Sturgeon Bay native Matt Hanson will compete in his fifth World’s Toughest Mudder in Las Vegas, Nev. this weekend. Hanson returns to the 24-hour obstacle course race with a renewed determination and training plan after dropping out due to hypothermia the past two years.
“I ran my third World’s Toughest Mudder and I got hypothermia and ended up in the hospital,” said Hanson on his 2014 attempt, which echoed into the 2015 event as well. “Which killed me because I come from Wisconsin.”
Hanson is seeking the success that he had in his first two attempts at the event, taking 7th place in 2012 and 4th place in 2013, finishing 95 miles in the 24-hour time limit. His move to Rock Springs, Wyo., this year was in pursuit of the conditions he would face in the high and dry desert of Nevada.
“I applied to 40 jobs, none of them in places less than 6,000 feet,” said Hanson, who just finished his graduate degree in counseling from Northern Illinois University. “When I moved out here, I moved to the side of a mountain. Since then I’ve been trying to do 12 miles a day plus a workout.”
Hanson competed in a string of marathons and ultramarathons (running races of more than 26.2 miles) upon moving to Wyoming, trying to get acclimated to the altitude. He ran the Kat’cina Mosa 100k race in the Wasatch Mountains of Utah and a marathon in Colorado the next week. First crawling his way up the mountains as his lungs learned how to do more with less oxygen, he can now float up mountainsides on his way to course records and race wins across the country.
The World’s Toughest Mudder takes place on a five-mile course filled with obstacles ranging from frigid pools and barbed wire crawls to electrically charged chains and monkey bars. Athletes complete as many laps of the five-mile course as they can within the 24-hour cutoff. The winner typically runs more than 100 miles.
Despite his success at other events, Hanson admits that all of his other events are in service to the World’s Toughest Mudder.
“Everything else I do in preparation for this,” said Hanson. “Where I live now is identical to the terrain in Las Vegas. The last two years I’ve been in the top five when I fell. If I had held my pace I would have won both years.”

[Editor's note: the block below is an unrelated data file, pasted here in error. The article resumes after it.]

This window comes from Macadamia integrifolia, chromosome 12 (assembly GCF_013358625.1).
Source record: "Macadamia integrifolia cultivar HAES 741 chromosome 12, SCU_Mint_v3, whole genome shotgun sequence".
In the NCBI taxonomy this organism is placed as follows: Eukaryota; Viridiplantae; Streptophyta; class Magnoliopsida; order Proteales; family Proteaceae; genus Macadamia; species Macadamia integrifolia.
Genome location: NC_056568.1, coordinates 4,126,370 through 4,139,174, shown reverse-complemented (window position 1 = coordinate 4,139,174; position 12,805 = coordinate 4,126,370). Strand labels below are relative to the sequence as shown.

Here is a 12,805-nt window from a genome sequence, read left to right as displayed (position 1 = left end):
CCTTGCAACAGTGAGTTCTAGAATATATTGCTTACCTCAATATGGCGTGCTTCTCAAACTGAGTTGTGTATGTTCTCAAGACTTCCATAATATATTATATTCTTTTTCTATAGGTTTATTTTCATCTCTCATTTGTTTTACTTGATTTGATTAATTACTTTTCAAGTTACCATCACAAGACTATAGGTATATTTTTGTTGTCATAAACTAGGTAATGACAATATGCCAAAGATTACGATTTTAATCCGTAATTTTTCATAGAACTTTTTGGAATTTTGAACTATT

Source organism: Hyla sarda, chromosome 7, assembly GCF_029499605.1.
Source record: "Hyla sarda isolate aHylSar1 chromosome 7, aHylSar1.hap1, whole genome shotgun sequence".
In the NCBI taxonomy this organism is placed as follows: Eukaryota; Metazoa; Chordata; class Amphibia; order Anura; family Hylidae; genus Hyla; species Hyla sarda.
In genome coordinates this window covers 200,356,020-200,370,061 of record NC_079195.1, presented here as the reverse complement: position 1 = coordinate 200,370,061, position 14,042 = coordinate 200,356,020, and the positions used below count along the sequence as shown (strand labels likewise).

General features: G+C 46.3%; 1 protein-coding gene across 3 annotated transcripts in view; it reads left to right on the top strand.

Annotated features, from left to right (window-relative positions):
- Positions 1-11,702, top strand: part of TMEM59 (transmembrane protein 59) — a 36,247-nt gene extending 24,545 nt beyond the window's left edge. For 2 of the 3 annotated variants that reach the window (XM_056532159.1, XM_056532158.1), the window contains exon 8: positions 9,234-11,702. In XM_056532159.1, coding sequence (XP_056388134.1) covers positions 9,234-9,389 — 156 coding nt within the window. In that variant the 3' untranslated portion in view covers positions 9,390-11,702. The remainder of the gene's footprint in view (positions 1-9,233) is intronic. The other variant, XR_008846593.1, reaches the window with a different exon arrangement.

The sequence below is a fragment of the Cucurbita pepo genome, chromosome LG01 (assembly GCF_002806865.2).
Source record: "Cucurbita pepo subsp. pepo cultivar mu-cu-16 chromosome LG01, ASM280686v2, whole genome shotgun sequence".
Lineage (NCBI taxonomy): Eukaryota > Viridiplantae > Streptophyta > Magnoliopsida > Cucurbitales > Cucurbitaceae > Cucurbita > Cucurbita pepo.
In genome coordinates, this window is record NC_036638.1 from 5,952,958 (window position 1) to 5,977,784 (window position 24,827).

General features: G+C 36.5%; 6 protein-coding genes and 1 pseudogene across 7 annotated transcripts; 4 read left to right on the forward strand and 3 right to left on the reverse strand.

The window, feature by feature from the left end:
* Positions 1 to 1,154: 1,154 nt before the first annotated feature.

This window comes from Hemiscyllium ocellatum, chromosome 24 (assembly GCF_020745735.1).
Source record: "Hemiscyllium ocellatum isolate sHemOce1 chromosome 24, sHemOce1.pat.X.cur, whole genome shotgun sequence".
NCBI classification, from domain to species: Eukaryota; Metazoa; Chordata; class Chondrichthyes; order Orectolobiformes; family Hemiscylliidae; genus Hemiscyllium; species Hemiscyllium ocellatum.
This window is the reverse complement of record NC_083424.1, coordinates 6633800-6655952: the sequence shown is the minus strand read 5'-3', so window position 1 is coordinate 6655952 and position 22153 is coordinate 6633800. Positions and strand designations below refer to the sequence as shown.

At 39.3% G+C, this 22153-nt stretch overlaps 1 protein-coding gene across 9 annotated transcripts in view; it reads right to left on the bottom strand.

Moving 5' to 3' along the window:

Some of the most prolific athletes in the ultra endurance world say these events are not a matter of going fast, but rather, not slowing down. Leading up to this year’s event, Hanson has re-evaluated his hypothermic downfall, setting aside his cold-weather Wisconsin pride.
“I always think I’m above getting cold and I’m too cocky about that,” said Hanson. “Staying warm is my top priority. I think the big issue is I just never put my wetsuit on early enough.”
Hanson is also battling the higher profile of obstacle course racing, which now brings some of the best athletes in the world with prizes of up to $100,000. What was once a sport for a few crazy fitness nuts has now become a career for some athletes, with media coverage and a fan base bringing a brighter light to the sport.
“I think a big change has been the competition has become a lot more stiff,” said Hanson. “To be a school counselor who wants to beat these pros… There are so many pro runners that come out here and they have fans.”
Hanson’s parents and siblings will join him in Las Vegas, standing by his side at the finish line instead of a hospital bed.
“It’s going to be a much different race this year,” said Hanson.
To watch live coverage of the 24-hour event, go to toughmudder.com/events/worlds-toughest-mudder.